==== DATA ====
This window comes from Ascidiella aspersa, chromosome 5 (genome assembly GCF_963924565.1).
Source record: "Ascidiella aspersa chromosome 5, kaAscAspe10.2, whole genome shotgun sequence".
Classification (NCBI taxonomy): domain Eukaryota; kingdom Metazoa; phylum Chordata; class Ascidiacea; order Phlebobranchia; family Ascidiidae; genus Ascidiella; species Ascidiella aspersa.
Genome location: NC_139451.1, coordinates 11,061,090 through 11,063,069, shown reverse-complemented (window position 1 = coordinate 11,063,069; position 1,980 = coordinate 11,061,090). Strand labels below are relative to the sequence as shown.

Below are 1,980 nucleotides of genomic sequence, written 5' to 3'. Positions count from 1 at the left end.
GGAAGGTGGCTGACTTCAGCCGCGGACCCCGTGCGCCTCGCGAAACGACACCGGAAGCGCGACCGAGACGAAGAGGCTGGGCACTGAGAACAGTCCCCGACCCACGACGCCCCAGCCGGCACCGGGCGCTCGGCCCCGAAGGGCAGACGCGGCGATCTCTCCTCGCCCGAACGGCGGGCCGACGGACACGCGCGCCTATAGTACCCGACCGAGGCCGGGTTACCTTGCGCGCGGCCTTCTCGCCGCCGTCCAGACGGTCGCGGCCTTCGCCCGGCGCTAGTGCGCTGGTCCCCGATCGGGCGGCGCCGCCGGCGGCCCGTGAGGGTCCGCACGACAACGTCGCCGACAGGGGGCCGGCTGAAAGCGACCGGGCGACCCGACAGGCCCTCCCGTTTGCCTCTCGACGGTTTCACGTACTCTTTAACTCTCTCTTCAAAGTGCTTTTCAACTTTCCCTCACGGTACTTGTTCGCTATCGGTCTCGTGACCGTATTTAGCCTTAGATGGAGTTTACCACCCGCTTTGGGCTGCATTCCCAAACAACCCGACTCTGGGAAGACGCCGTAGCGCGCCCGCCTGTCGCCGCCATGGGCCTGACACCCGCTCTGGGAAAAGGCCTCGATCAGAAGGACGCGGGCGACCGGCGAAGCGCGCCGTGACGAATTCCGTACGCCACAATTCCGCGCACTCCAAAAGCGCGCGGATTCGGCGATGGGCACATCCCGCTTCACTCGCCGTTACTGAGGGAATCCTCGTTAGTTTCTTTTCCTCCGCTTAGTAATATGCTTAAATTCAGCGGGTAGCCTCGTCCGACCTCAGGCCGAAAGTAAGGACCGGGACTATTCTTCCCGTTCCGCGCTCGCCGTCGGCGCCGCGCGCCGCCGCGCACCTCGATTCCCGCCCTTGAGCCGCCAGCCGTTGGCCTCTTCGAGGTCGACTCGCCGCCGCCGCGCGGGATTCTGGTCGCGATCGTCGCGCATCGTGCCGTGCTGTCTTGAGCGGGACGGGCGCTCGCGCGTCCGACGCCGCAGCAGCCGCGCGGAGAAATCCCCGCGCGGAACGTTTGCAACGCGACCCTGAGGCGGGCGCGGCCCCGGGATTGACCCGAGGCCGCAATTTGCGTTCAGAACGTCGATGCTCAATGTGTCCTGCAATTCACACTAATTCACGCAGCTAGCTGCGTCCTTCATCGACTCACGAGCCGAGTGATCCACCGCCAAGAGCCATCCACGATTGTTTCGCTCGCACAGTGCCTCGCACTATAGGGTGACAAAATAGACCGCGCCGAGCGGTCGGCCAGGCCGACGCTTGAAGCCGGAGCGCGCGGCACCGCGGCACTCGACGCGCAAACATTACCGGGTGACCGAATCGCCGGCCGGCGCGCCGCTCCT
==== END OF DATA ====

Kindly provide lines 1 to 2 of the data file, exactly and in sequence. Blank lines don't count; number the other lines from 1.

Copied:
This window comes from Ascidiella aspersa, chromosome 5 (genome assembly GCF_963924565.1).
Source record: "Ascidiella aspersa chromosome 5, kaAscAspe10.2, whole genome shotgun sequence".